Face and Jaw Pain
Trigeminal neuralgia causes extreme, sporadic, sudden burning or shock-like facial pain that lasts anywhere from a few seconds to as long as two minutes per episode whereas Atypical Facial Pain is persistent and has few, if any, periods of remission.
Atypical Facial Pain (ATFP)
Atypical Facial Pain (ATFP): also known as atypical facial neuralgia, chronic idiopathic facial pain, or psychogenic facial pain, is often confused with trigeminal neuralgia but it is different in that it is persistent and has few, if any, periods of remission. Pain is usually localized to one side of the face and can be described as sharp, dull, crushing, aching, burning, pulling or squeezing. There are many possible causes of ATFP, and diagnosis is usually reached through a process of elimination.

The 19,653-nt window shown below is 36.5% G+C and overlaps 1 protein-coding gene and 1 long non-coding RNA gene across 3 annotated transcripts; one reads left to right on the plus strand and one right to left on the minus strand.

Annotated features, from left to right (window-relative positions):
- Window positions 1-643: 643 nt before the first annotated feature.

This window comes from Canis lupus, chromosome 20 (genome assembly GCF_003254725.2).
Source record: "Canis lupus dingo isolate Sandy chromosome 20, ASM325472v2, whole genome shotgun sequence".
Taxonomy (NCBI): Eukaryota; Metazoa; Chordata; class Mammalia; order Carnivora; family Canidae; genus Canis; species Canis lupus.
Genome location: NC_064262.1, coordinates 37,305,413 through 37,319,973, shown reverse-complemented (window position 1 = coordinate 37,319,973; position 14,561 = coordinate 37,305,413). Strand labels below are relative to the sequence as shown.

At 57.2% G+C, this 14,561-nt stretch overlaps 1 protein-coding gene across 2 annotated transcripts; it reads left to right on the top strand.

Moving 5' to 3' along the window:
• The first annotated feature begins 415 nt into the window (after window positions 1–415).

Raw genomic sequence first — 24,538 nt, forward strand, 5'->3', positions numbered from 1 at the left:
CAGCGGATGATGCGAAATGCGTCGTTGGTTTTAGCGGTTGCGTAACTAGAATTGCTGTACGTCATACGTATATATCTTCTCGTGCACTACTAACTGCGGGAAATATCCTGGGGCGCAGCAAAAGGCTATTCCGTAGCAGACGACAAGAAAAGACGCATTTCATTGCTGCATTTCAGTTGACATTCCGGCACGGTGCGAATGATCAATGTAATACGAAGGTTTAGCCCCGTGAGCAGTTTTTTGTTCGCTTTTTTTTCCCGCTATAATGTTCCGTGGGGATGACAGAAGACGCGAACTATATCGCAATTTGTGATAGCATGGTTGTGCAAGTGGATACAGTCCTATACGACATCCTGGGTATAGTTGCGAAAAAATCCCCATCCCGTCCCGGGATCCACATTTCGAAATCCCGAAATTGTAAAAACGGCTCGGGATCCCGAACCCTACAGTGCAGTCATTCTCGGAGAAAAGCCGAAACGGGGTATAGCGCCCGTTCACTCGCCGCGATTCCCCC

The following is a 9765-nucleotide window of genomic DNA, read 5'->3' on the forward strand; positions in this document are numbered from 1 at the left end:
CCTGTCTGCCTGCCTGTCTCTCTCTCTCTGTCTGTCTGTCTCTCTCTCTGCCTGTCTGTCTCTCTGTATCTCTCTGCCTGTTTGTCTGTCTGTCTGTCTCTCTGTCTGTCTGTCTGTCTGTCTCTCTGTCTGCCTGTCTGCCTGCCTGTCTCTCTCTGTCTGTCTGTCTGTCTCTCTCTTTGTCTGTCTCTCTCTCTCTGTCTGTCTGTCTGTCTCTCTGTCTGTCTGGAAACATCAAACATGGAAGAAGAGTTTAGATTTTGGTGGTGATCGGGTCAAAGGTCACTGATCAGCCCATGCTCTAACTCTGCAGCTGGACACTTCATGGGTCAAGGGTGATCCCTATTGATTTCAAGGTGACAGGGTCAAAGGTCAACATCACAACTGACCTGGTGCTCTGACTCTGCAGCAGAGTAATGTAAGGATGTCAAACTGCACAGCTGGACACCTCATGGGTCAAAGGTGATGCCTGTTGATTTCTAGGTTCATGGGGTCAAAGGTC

External Resource: The Facial Pain Association
Trigeminal Neuralgia: also known as prosopalgia or Fothergill’s disease, is a chronic pain condition that affects the Trigeminal Nerve, which carries sensation from the face to the brain. When contact between a normal blood vessel and the trigeminal nerve at the base of the brain occurs, this contact can put pressure on the nerve and cause it to malfunction. Pain may be felt in both sides of the face and around the cheeks, eyes, ears, lips, teeth, nose, and scalp. It can occur as a result of aging or as a result of another medical condition.
External Resource: The Trigeminal Neuralgia Association